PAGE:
That’s not great, but remember that this is an “S” year for the iPhone–an alternate year without a major release. Still, the company said, demand for phones continues to outstrip supply. Part of that demand is coming from a growing number of Android phone users switching the iPhone. Last quarter, Apple said, a record 30% of iPhone sales came from people abandoning Android.
-The iPad, however, isn’t doing so hot. Sales of iPads fell to 9.9 million units, down 20% from a year ago and down 10% from a quarter ago. It’s also short of the 10.2 million figure that analysts had been expecting.
Apple certainly isn’t failing in tablets. It still claims 73% of the market and a 97% satisfaction rate among iPad owners. It’s just that people are happy to hang onto their iPads for several years–longer than the typical two-year replacement cycle that many smartphone users have grown accustomed to.
The iPad is also competing against Apple’s own products. The 8-inch iPad Mini isn’t much bigger than the iPhone 6 Plus. The 12.9-inch iPad Pro isn’t a far cry from the MacBook Air. CFO Luca Maestri told Bloomberg he’s seeing “cannibalization” of the iPad, but that he’s not worried. Neither are analysts. “Nobody’s asking about iPad on the call,” Cook noted when talking to analysts yesterday. For now, that’s probably a good thing.
-Those old-school Macs are selling better than newer products. iMacs and MacBooks may look like dinosaurs in this era of mobile computing, but they are still key to Apple’s growth. Apple sold a greater-than-expected 5.7 million Macs last quarter, a 19% increase over the previous quarter thanks to back-to-school season.
Revenue from those Mac sales totaled $6.9 billion, or 21% of Apple’s total revenue. Meanwhile, the “other products” segment including Apple Watch and Apple TV made up only 9%. Apple has signed up only 6.5 million paying subscribers to Music—a fraction of its iPhone user base—while Apple Pay continues to struggle against its entrenched competitor: cold, hard cash.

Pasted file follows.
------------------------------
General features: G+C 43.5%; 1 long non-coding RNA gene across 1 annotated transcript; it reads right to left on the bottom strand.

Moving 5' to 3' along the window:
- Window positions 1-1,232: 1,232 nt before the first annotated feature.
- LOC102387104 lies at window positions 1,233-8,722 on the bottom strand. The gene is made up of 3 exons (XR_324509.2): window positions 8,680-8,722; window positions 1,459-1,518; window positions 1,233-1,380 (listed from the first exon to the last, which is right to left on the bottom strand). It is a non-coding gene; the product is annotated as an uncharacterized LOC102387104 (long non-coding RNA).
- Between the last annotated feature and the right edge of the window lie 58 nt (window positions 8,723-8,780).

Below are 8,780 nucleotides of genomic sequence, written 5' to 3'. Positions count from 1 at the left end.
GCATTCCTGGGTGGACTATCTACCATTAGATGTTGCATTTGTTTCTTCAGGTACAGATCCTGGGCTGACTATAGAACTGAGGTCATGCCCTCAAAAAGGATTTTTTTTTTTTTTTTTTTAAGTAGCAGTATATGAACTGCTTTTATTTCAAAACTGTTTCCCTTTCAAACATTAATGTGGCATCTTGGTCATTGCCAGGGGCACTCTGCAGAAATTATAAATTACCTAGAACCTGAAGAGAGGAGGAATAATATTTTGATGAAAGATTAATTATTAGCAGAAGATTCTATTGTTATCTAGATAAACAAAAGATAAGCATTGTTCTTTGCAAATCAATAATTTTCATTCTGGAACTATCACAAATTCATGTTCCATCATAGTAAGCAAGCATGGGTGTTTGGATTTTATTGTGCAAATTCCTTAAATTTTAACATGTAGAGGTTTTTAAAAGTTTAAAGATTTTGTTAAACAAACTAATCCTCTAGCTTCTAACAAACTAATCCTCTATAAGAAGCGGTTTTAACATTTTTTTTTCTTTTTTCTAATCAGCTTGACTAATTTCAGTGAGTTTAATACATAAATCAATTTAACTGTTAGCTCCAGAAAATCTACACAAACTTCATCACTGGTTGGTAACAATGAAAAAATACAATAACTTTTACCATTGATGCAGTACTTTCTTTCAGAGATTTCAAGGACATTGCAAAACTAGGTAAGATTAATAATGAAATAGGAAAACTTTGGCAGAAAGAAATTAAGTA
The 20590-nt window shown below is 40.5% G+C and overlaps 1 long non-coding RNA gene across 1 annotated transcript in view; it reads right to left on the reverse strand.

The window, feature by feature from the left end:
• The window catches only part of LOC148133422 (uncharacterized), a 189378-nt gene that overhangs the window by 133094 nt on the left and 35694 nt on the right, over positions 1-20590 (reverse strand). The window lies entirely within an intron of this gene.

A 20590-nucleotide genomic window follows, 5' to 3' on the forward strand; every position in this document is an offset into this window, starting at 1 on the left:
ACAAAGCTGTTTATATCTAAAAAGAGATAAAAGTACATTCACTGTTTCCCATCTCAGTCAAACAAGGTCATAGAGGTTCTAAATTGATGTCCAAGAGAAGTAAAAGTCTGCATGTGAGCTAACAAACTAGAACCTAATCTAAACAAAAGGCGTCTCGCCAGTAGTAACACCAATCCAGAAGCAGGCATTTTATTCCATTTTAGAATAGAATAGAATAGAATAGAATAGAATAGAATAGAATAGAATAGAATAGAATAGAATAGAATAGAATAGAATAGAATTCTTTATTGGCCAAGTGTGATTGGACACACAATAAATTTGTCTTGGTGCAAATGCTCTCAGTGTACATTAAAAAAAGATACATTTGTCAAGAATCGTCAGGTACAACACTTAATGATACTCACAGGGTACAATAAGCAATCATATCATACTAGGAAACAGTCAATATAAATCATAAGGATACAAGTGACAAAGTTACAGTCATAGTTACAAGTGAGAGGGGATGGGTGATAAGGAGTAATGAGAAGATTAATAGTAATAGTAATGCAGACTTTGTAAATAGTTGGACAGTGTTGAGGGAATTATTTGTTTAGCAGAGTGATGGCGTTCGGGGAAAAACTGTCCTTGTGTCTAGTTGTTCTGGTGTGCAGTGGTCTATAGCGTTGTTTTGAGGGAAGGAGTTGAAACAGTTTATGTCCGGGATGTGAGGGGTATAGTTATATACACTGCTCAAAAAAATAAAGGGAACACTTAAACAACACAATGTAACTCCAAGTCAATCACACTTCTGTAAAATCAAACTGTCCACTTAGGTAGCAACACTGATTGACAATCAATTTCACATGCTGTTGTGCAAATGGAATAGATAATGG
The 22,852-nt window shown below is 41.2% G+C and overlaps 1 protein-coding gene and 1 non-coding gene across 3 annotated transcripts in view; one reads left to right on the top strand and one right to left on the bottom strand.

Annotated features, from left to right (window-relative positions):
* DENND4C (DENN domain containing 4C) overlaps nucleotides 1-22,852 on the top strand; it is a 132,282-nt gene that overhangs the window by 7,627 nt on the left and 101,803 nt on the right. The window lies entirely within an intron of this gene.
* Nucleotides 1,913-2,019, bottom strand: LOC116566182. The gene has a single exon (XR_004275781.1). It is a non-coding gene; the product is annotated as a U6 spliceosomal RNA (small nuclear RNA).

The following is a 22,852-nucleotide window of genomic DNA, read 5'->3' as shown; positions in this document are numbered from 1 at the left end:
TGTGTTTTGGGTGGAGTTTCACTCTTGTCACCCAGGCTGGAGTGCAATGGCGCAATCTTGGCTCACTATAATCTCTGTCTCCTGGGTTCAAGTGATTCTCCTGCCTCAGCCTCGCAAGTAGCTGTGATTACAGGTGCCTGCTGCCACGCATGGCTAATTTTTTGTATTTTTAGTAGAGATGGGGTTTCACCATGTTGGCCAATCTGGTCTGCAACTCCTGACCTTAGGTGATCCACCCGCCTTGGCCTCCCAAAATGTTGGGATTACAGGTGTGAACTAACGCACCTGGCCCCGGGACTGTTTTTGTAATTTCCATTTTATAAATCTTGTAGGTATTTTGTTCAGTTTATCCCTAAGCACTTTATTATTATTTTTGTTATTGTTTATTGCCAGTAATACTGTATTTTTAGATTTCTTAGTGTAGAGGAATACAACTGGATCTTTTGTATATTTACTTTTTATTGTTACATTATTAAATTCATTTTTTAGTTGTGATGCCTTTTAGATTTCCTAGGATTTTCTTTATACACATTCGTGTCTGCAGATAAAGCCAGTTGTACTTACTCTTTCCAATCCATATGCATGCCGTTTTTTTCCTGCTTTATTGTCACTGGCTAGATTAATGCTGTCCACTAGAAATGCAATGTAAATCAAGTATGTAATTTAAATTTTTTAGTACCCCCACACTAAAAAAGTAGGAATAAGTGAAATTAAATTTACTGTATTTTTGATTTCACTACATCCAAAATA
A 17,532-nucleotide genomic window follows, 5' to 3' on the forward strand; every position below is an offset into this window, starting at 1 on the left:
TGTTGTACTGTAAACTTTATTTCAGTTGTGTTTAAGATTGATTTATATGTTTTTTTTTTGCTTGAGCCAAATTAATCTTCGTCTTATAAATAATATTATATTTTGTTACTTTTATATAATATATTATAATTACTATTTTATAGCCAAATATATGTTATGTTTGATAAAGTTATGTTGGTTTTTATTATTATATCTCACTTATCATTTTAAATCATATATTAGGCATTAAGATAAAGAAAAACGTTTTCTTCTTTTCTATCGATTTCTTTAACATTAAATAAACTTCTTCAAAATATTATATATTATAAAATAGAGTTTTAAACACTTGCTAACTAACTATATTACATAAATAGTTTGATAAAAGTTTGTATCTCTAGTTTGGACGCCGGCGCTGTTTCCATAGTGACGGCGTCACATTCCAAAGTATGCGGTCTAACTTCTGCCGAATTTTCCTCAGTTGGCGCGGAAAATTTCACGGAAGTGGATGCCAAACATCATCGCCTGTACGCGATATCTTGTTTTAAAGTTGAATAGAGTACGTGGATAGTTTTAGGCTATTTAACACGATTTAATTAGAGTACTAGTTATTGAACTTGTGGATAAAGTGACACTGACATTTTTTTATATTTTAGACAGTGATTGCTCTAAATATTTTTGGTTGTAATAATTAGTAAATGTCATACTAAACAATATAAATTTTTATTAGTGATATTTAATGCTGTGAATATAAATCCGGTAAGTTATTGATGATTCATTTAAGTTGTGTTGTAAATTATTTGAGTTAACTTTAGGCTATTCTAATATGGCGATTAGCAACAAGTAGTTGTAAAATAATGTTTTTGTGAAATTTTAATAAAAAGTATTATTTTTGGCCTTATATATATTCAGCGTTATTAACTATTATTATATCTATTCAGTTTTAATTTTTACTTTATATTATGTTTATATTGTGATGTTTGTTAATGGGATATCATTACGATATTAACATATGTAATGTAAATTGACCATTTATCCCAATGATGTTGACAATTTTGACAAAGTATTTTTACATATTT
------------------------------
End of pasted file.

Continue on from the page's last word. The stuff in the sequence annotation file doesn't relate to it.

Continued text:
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-Apple continues to generate ridiculous amounts of money. It’s a game that never seems to get old: How much cash does Apple have? Current tally: $206 billion, including marketable securities, up from $155 billion a year ago. That’s after Apple returned $47 billion to investors through dividends and buybacks.
In other words, Apple has more cash on hand than Microsoft ($99 billion), Google ($73 billion), Amazon ($14 billion) and Facebook (also $14 billion) combined. In the past year alone, Apple’s business generated $81 billion in cash, more than the entire cash Google has on hand right now.
Apple’s revenue growth this coming year will almost certainly fall below the 22% rate of fiscal 2015. Analysts are predicting something closer to 5%. An iPhone 7 or newer products could revive growth beyond that.
In the meantime, Apple can lay claim to being a company with well over $200 billion a year in revenue and one that earns nearly a quarter for every dollar of revenue it brings in. That alone puts it among the most successful companies in any industry.